Hy Vee – Rain, Roots and More Rain

by Peter Wise

How do you measure a good weekend race experience? If rain and thunderstorms result in the cancellation of the youth race and then turn the transition area of the age group racing into a quagmire but you still had a good time, then that is a good race weekend. So it was with the 2010 Des Moines Hy Vee triathlon.

For years, my sister who lives in Des Moines has been suggesting that I do the Hy Vee triathlon. With the Branson 70.3 in my future, Des Moines was a good training race due the hilly terrain of West Des Moines.

The race website is first-rate. Check it out at hy-veetriathlon.com. After registering, I received a weekly newsletter which kept me informed about all manner of race information. One of the big draws of the weekend is the pro race. The Des Moines pro race has the largest purse of the year for the ITU circuit with 200K for the winner of the men’s and women’s race. Needless to say, the righteous Benjamins bring out some serious talent.

On Friday morning the 11th we left the heat and humidity of Springfield for the heat and humidity of Des Moines. While it is hardly possible Des Moines has had more rain this June than Springfield. Race weekend was no exception.

Having a place to stay other than a hotel or campsite makes an out-of-town race seem like home. My sister and her family were great hosts. They were as excited as Eric and I about the racing. My sister had scouted the website and venue and had maps and advice about routes and parking. After arriving, we drove to the race venue to check things out and check in Eric’s bike for the youth race on Saturday morning. Despite the heat, humidity and swamp like conditions, Raccoon River Park was a beehive of activity. Everywhere you turned there was a Hy-Vee race volunteer with a smile and an answer to your question. I was a kid in a candy store at the exposition area which featured all manner of clothing, bikes and other tri gear. Eric and I checked out the grandstand with its quarter-mile of blue carpet into the finishing area. Thinking that this was reserved for the pro racers, he expressed that it would be really cool to run into the finish area on the carpet. I told him, “look at your course map, this is how you finish.” He was totally fired up. After checking Eric in he wanted to leave so he could hang with his cousin. I returned to the race site to do a swim and then check in for Sunday’s race.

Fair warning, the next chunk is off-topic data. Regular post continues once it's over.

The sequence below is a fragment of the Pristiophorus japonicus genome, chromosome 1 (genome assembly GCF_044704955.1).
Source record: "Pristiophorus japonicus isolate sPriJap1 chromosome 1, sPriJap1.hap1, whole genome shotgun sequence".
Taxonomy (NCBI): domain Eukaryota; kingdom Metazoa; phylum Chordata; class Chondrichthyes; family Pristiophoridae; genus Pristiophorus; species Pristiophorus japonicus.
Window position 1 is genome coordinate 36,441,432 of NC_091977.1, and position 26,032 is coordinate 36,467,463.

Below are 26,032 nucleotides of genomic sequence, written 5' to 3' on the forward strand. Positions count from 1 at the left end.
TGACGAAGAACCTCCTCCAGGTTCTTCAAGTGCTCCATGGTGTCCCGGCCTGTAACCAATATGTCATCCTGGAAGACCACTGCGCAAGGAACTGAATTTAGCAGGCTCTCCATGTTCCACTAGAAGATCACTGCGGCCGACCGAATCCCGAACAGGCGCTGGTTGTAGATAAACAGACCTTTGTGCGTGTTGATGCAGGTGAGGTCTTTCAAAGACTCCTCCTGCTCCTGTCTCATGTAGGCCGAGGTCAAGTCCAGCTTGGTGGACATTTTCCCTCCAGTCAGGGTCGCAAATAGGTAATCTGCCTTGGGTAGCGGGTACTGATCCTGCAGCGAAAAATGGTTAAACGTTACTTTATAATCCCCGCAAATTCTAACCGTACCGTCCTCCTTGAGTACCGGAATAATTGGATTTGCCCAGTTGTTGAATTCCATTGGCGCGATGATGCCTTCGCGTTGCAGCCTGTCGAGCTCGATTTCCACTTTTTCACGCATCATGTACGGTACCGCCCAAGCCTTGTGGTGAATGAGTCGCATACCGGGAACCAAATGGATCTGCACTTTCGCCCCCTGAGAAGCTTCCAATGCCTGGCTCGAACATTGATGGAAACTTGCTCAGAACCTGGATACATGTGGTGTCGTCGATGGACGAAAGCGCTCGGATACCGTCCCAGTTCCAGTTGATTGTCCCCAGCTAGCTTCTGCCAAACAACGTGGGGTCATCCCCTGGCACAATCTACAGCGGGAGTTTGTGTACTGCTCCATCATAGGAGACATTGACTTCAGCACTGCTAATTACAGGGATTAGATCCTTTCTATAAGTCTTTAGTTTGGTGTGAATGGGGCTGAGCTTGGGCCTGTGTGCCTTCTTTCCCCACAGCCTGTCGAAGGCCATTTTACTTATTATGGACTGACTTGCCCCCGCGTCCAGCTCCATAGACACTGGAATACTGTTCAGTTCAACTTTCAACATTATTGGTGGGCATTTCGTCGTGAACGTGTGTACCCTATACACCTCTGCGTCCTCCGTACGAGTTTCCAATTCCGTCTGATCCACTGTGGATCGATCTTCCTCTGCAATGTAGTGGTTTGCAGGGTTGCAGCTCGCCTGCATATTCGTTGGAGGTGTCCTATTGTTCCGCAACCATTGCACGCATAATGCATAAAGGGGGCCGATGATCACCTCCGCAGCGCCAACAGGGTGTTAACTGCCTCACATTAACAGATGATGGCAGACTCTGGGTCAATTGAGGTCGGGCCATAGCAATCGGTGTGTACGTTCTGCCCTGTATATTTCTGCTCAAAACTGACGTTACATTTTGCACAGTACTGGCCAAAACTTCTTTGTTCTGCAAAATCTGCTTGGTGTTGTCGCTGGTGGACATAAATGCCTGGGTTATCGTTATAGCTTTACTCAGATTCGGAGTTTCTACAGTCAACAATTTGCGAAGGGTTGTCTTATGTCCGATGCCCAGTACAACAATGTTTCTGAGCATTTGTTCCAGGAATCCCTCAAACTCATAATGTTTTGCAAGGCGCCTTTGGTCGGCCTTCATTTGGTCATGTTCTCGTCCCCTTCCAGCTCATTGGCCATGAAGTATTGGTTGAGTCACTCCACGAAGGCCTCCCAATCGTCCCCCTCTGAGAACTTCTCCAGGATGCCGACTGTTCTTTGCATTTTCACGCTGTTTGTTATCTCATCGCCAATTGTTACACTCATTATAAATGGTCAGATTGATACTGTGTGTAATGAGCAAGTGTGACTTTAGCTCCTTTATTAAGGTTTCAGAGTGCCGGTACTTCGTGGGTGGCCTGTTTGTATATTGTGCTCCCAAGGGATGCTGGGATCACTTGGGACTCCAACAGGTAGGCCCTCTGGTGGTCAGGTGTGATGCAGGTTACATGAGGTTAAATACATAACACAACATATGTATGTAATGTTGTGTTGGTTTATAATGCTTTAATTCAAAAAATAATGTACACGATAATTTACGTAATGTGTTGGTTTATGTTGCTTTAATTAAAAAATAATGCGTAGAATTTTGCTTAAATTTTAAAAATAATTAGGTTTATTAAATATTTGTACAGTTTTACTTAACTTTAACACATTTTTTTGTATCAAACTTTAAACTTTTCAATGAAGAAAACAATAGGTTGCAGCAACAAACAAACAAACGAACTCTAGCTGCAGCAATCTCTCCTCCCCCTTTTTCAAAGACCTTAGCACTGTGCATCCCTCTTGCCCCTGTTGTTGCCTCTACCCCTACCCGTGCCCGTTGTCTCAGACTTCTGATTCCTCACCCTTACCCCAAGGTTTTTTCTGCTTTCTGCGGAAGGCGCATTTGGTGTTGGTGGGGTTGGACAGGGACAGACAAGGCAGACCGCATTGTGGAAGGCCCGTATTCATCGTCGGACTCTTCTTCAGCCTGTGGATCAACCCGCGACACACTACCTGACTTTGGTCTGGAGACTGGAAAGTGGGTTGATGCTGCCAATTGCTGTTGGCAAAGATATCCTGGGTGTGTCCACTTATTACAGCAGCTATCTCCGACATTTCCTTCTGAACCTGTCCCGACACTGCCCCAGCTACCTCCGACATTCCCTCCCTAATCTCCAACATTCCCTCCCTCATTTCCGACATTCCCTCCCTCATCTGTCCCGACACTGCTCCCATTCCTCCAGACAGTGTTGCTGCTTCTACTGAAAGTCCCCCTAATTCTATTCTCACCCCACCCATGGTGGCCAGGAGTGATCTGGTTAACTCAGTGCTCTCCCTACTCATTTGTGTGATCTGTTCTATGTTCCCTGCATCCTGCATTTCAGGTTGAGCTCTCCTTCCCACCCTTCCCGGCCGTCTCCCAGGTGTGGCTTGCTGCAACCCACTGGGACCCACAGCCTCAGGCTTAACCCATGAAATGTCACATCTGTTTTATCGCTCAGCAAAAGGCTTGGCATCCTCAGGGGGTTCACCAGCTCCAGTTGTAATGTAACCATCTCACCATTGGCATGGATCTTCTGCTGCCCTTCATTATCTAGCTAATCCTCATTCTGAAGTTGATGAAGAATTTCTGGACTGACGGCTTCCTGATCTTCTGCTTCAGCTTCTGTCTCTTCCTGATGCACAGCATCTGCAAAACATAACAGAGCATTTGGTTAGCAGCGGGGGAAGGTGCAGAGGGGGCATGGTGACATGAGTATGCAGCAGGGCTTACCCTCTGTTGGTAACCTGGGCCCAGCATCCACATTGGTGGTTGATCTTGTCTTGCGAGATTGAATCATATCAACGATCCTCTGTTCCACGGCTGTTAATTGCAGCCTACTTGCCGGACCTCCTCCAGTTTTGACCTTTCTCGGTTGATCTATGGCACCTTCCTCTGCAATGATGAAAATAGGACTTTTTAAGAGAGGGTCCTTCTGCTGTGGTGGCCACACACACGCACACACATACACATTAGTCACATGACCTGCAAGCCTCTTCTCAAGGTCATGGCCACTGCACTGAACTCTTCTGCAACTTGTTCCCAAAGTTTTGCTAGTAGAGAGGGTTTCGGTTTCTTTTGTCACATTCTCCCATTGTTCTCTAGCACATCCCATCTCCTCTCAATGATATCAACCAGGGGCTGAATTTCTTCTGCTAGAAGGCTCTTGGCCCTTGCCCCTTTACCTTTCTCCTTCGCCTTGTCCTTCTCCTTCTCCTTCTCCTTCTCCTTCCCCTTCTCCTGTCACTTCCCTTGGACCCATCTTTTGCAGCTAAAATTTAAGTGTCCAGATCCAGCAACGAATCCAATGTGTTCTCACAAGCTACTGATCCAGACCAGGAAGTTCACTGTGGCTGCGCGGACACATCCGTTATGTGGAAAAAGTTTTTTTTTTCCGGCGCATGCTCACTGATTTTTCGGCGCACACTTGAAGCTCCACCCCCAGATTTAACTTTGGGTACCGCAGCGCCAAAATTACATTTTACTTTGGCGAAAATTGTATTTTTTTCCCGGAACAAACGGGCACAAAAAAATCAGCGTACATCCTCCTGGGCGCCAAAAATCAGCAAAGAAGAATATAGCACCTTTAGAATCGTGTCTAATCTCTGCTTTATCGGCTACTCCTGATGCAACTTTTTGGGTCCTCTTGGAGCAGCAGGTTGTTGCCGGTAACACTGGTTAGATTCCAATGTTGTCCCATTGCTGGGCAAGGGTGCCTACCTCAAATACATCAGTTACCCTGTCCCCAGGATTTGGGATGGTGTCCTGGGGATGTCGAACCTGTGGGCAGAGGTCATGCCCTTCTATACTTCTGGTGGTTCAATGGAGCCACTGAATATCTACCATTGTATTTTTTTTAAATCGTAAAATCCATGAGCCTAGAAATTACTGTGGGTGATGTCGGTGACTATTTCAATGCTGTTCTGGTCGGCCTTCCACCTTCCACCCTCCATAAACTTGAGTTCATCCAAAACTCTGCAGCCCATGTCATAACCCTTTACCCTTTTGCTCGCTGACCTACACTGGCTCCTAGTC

The swim venue was a small lake. Think a body of water about one-quarter the size of the main body of Lake Springfield. Visibility was no better. It was nice to have the opportunity to swim in the course and pick out some siting landmarks. The race check in was at a local high school only minutes from the race site. Racers were required to attend an informative race briefing before picking up a race packet. The briefings were held every twenty minutes, so there was not much standing around.

Eric’s race was scheduled for 7:30 Saturday morning. Given the limited parking at the park, shuttle points were established to ferry folks to the race. Separate shuttle points for races and spectators was a nice touch that kept things moving. Thunderstorms woke us up in the wee hours of the morning. We were up at 5:00 ready to go. A thirteen year old boy up at that hour is a testament to his excitement. Given the rain we checked the website. His race was delayed for three hours. We went back to bed. When we were up and out the door a couple of hours later the rain had stopped and the skies were clearing. That was short-lived. While waiting for a shuttle bus it started raining again. We were told that the race was canceled. Booo.

The free day allowed me to do a short run and then a bike ride. My sister’s husband gave me directions to a bike trail. The trail was washed out and muddy so I returned to the road and headed out-of-town. I had planned a fifteen mile ride. I was about to flip when I saw a water tower a couple of miles up the road. I rode to it only to find that I was in Grimes, IA. I knew that Grimes was not far from Dallas Center where my father grew up. I asked for directions and kept going. The energy gained by returning to my father’s roots more than made up for the extra distance. I ended putting in around thirty miles. Late in the day I checked in my bike, loaded up on my wife’s killer eggplant lasagna and we played a mean game of Monopoly.

Sunday morning dawned dry but you knew that would not last long. Once at the race site, I learned to my dismay that the race was shortened due to incoming weather. Turned out that was a good call. The race was now a sprint distance with a 400 yard swim, a twelve-mile bike and a 5K run. I was a bit late and had no chance to warm up my swim. I paid for that in the water. The bike felt pretty good. It began to rain just as I was finishing the bike. Then the skies opened up. Think biblical deluge. Think bolts of lighting and bone rattling thunder. At least it was not hot on the run.

I will most certainly return to do this race again. We did not stay for the pro race because we had to have Eric at Scout camp in Hettick, IL by dark. I want to see the pro race. If anyone is interested in racing in Des Moines my sister has plenty of room. She would like nothing better than to have her house turned into Hy-Vee race central.

– Peter